The inhibitory receptor interleukin-1 receptor 8 (IL-1R8) has been recently recognized to be expressed also by human natural killer (NK) cells. This study was aimed to design and optimize IL-1R8 silencing conditions in human NK cells to precisely establish the activity of such receptor in these cells. Electroporation of freshly isolated or IL-2-cultured NK cells with small interfering RNA (siRNA), resulted in a marked, even though variable, IL-1R8-silencing. Although the expression profile revealed downregulation of most genes involved in several intracellular pathways, some genes related to proliferation, expression of some chemokine receptors, antibody-dependent cell cytotoxicity and cytotoxic activity were upregulated in IL-1R8-silenced NK cells. Furthermore, upon IL-15 activation, the majority of genes involved in NK cell function were upregulated in IL-1R8-siRNA-compared with control-siRNA-transfected NK cells. More importantly, in agreement with these findings, the reduction of IL-1R8 gene expression levels resulted in enhanced expression of NK cell activation markers, production of cytokines and chemokines, and cytotoxic activity against several NK cell targets with different susceptibility to NK-mediated lysis. Similar results were obtained following stimulation with IL-18. All together these data, deeply impacting on the main effector functions of human NK cells, can lead to a better understanding of IL-1R8-mediated regulation on these cells and to the design of new strategies for improving NK cell-mediated anti-tumor responses.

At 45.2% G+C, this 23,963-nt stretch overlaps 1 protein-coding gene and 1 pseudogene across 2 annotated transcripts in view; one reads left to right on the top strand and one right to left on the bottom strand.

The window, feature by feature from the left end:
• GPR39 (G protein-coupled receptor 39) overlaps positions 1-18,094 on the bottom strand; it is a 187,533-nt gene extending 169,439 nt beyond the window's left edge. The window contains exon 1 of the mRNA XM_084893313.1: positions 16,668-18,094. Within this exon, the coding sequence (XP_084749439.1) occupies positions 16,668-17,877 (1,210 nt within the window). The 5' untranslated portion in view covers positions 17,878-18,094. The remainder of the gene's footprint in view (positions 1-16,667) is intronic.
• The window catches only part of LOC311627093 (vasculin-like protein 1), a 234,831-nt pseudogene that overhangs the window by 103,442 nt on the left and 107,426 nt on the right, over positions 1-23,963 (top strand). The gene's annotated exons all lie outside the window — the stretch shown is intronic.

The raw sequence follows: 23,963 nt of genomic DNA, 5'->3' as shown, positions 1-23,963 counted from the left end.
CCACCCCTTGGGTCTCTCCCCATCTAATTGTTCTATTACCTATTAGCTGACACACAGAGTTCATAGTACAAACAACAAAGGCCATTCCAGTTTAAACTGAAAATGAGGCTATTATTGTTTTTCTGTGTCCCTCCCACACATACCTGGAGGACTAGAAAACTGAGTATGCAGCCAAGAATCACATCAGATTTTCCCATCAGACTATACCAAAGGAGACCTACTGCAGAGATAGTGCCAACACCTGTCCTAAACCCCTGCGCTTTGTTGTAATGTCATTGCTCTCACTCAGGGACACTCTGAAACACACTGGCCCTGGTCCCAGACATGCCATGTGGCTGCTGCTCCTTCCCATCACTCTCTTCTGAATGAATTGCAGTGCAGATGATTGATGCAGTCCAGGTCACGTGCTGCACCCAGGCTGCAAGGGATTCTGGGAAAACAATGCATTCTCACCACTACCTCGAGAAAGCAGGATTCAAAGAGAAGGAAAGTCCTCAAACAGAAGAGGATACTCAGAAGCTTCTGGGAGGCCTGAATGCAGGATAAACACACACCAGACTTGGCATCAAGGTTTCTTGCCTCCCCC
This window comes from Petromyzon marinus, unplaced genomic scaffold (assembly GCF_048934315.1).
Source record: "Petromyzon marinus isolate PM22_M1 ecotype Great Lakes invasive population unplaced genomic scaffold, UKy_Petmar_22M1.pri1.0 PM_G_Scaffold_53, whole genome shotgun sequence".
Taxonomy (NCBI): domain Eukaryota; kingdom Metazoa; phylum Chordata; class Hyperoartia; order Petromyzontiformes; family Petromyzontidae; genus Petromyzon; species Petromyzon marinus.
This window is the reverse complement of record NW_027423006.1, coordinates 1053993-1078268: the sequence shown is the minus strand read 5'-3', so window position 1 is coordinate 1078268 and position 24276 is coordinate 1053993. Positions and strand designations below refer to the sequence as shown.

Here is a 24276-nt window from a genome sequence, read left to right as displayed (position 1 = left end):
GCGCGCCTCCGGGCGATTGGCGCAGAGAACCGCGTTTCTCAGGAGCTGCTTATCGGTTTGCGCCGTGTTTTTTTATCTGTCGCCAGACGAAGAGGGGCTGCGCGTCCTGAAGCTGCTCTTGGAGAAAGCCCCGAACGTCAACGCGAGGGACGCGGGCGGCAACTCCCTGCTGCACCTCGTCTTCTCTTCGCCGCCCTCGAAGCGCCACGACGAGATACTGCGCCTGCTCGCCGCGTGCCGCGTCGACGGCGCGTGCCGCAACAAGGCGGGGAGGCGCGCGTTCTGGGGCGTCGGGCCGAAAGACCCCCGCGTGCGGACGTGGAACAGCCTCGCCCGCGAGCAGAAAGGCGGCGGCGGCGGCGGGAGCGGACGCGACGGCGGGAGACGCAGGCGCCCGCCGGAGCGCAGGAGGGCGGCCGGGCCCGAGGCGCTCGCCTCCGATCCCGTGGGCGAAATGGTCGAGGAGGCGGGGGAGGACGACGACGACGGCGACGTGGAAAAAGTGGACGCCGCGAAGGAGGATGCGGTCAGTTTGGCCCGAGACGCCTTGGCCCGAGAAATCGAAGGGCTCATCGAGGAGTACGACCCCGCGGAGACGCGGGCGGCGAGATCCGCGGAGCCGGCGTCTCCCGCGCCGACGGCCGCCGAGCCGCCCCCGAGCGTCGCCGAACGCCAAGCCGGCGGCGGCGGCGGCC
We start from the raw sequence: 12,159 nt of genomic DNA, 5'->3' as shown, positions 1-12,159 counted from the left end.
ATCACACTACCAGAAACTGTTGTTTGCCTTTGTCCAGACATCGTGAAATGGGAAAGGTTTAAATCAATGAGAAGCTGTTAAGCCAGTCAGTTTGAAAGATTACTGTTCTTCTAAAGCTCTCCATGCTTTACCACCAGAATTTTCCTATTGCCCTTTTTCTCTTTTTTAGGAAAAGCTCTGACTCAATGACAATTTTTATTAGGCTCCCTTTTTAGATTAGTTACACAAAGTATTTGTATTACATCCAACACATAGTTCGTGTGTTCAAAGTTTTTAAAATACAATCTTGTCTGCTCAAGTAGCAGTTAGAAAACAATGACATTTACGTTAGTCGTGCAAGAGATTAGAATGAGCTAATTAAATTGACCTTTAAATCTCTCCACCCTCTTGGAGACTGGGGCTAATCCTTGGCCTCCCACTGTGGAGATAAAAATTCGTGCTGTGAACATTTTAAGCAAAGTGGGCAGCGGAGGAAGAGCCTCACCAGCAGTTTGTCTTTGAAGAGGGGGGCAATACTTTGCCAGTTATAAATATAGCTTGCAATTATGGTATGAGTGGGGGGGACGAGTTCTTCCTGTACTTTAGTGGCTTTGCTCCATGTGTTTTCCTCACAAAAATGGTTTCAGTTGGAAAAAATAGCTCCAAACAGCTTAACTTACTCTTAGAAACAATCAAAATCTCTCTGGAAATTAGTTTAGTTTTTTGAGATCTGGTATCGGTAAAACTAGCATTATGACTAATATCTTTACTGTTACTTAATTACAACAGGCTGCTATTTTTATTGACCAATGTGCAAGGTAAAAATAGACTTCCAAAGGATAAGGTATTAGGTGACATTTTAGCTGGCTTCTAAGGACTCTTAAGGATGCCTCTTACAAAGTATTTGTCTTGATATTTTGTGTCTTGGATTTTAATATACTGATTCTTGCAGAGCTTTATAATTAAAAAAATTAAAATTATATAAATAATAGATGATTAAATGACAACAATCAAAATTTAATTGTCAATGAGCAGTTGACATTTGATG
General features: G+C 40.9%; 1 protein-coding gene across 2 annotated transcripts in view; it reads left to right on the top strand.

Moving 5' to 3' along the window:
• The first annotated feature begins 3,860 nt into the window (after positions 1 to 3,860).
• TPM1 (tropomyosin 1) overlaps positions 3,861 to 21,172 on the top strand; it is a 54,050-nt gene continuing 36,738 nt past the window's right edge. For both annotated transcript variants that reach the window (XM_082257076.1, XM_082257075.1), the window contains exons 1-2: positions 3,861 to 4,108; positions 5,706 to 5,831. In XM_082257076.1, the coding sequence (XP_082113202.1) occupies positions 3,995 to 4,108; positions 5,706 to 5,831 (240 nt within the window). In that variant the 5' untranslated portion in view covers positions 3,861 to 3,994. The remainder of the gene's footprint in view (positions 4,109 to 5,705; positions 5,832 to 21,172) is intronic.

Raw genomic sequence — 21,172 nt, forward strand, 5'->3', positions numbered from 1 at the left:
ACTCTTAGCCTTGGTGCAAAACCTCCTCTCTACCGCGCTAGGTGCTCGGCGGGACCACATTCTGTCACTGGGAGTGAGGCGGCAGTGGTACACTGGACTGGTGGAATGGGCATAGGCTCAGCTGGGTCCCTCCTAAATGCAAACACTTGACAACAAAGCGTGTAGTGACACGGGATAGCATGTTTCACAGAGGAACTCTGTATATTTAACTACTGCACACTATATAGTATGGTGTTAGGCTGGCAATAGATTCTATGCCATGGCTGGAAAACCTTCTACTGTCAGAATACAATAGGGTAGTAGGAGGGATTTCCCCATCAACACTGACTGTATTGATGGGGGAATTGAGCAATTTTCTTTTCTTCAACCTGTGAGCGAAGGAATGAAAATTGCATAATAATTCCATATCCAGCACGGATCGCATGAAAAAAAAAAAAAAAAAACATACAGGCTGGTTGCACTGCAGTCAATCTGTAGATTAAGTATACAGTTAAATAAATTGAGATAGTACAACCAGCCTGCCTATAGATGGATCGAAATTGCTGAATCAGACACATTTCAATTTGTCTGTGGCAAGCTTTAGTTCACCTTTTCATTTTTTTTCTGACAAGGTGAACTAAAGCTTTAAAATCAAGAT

Keywords: immunomodulation; immunotherapy; natural killer cells.
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